Characters had to be encoded in the early 20th Century for telegraph applications (AT&T) and punch card tabulation (IBM).
In the 1930’s, corporate data processing was done using decks of punched cards. A deck of sales data could be run through a mechanical sorter to arrange the cards by region, customer, salesman, or product. Then the sorted deck was fed into a mechanical tabulator “programmed” with patch panel wires to sum up groups of columns containing quantity or dollar value to generate reports. IBM dominated this early information processing technology.
IBM introduced computers into this existing product line to act as a more sophisticated card tabulating device. As a result, IBM created a computer character code that matched the way that characters were punched on the cards. The punch card was not really a binary system. It had ten rows labeled “0” to “9” and three extra control rows. Mechanical adding machines operated on decimal numbers, not binary numbers. For each column on the card there was a wheel with positions numbered 0 to 9. To add a number punched on the card, the device would sense which of the ten holes was punched and then rotate the wheel the corresponding number of positions. A “0” punch left the wheel alone. A punch in the “5” row rotated the wheel 5 positions. When the wheel rotated from 9 back to 0, a 1 carried over to the wheel one column to the left.
When letters are punched on the card instead of numbers, some of the top three control rows were also punched. Nevertheless, IBM arranged the letters in a decimal system. “A” was represented by a punch in the 1 row and some punches in the control row. “B” had a 2 punch, and so on up to “I” with a 9 punch. Then the letters wrapped back so “J” had a 0 punch and an alternate set of control punches in the top three rows.
When IBM created a character code for computers, it based the code on the decimal system used in the punch cards rather than binary values that would have been more natural for computers. The IBM code (called “EBCDIC”) preserved the break between “I” and “J” and between “R” and “S”.
Punch cards were a fairly expensive method of entering data. If the equipment had not already existed, it would not have been created just for computers. Other early computer makers wanted a less expensive system, but they were not prepared to design their own equipment. So they turned to a device created by another US monopoly: the phone company. AT&T had been producing Teletype machines for years to support transmission of text messages over the telephone network.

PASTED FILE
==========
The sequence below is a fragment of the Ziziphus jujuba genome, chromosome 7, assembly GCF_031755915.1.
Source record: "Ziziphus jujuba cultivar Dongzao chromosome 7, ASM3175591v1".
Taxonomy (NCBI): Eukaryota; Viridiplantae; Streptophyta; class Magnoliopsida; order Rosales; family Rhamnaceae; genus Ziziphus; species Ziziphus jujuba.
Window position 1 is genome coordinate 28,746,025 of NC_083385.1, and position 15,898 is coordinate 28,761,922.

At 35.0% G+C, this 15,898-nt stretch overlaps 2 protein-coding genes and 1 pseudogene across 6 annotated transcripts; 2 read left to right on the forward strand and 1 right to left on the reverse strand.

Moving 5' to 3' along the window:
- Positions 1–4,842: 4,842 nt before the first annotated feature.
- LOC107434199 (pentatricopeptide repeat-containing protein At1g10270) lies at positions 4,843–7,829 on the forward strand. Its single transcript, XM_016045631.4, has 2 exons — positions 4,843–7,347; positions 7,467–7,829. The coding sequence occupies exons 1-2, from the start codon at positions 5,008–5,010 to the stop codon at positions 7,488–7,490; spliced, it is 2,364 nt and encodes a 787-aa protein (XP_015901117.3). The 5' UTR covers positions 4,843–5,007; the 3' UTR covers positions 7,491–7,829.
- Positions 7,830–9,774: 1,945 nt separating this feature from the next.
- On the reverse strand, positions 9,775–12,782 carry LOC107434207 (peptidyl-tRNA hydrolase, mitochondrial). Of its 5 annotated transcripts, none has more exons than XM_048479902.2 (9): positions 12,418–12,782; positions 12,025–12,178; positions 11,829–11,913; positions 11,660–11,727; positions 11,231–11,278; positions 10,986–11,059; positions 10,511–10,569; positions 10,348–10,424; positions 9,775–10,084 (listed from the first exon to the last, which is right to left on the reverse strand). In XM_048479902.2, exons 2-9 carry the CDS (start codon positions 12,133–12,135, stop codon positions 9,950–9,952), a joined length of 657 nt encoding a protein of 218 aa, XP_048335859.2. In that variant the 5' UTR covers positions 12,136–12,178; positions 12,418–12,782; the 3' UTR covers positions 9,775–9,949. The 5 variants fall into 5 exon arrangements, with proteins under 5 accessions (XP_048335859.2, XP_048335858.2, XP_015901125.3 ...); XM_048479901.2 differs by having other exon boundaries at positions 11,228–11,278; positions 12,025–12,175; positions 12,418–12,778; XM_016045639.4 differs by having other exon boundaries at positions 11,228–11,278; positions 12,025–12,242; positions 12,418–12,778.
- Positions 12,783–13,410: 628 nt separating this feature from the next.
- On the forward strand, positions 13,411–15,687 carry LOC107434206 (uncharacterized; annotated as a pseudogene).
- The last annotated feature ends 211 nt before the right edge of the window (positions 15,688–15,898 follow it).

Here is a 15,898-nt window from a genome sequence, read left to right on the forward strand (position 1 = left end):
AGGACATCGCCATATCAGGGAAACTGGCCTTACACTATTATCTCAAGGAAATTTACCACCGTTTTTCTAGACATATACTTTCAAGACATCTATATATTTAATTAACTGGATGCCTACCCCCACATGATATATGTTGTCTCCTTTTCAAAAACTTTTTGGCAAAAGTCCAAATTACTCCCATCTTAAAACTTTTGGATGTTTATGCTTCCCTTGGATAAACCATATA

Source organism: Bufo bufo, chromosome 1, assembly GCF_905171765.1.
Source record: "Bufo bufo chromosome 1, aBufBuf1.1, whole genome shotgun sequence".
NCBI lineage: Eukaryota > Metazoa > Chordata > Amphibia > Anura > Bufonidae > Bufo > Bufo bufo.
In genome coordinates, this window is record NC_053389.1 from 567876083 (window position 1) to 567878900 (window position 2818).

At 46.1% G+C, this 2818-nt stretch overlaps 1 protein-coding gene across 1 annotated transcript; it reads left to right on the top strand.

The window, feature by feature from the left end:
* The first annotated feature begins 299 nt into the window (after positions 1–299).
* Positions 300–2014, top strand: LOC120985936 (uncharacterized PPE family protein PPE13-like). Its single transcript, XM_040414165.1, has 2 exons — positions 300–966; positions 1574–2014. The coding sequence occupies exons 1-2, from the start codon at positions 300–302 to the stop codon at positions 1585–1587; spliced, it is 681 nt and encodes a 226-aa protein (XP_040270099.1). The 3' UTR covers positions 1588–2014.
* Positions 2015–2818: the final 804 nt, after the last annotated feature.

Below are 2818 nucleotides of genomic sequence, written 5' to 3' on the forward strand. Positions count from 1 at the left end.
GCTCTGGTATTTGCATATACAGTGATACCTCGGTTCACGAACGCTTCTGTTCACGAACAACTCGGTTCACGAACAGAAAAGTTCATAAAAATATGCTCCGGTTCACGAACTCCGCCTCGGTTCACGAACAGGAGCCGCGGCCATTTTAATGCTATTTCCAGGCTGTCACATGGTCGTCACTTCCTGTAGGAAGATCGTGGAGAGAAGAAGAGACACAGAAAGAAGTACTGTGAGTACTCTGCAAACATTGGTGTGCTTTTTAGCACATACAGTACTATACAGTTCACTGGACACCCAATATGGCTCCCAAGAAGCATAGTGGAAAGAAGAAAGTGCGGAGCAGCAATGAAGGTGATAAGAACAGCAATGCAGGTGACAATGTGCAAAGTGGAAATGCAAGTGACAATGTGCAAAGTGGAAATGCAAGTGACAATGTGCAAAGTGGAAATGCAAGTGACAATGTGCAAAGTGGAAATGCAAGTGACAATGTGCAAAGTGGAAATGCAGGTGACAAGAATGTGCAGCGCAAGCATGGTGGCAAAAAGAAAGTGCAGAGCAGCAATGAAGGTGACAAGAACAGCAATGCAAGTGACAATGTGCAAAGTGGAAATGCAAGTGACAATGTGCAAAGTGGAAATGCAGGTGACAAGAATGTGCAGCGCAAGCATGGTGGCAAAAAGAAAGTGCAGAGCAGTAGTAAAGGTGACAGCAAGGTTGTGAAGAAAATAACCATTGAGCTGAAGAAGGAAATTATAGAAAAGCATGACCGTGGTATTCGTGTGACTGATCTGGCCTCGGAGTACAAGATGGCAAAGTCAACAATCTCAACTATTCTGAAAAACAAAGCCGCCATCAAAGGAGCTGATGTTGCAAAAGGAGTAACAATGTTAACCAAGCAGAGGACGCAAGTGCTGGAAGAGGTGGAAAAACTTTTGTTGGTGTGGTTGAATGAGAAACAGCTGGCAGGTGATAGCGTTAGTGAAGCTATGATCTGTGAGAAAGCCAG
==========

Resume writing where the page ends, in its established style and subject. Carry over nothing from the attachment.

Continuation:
When telegraph signals were sent by hand, characters were transmitted by a series of dots and dashes. However, Teletype machines transmitted text electromechanically by alternating sound sent continuously over a phone line between two different tones. One sound, called “Mark”, represented a 1, while the other, called “Space” represented a 0. A teletype transmitted 10 characters per second. An operator could dial the phone, connect to another teletype, and type a message at the keyboard. Each key pressed on one machine was printed onto the roll of paper at the other end. However, long distance phone calls were expensive in those days. It was more efficient to prepare the message in advance by recording it on punched paper tape. Then when the phone connection was made, a paper tape reader connected to the Teletype device could transmit the message at the maximum speed of 10 characters per second.
By good luck, the teletype code was binary and was therefore ideal for computer applications. The Teletype only supported uppercase letters. With 10 numeric digits, 26 uppercase letters, a space, and the highest value (all ones) reserved for correcting typographical errors, This left room for 27 punctuation marks while still remaining within the 64 code values that would be permitted by a six bit code. However, the Teletype also required “control characters” that correspond to the typewriter operations of Return, Tab, Backspace, and Page Eject.
Teletypes had a few extra control functions like BEL (“Bell”). The printer had a little bell in it that rang when the BEL character was received. Teletypes connected services like AP to the newspapers and TV/radio stations. When an important story was about to be printed out, a few BEL characters were supposed to attract attention. The “Hot Line” between the President and the Kremlin was never red phones, but was instead a pair of Teletype machines.
So although the Teletype had only 64 graphic characters, it added an additional 32 control characters. That forced the code up to seven bits. A seven bit code has possible values from 0 to 127. The highest value is reserved for error correction. This meant the original ASCII standard had 32 control codes (0-31), 64 graphic characters(32-95), 31 unassigned code values(96-126), and DEL(127).
Standards are reviewed every five years. At its first revision, the previously unused 31 code values were assigned to support lower case letters and some additional punctuation. This provided a basic Latin alphabet that would support English language text.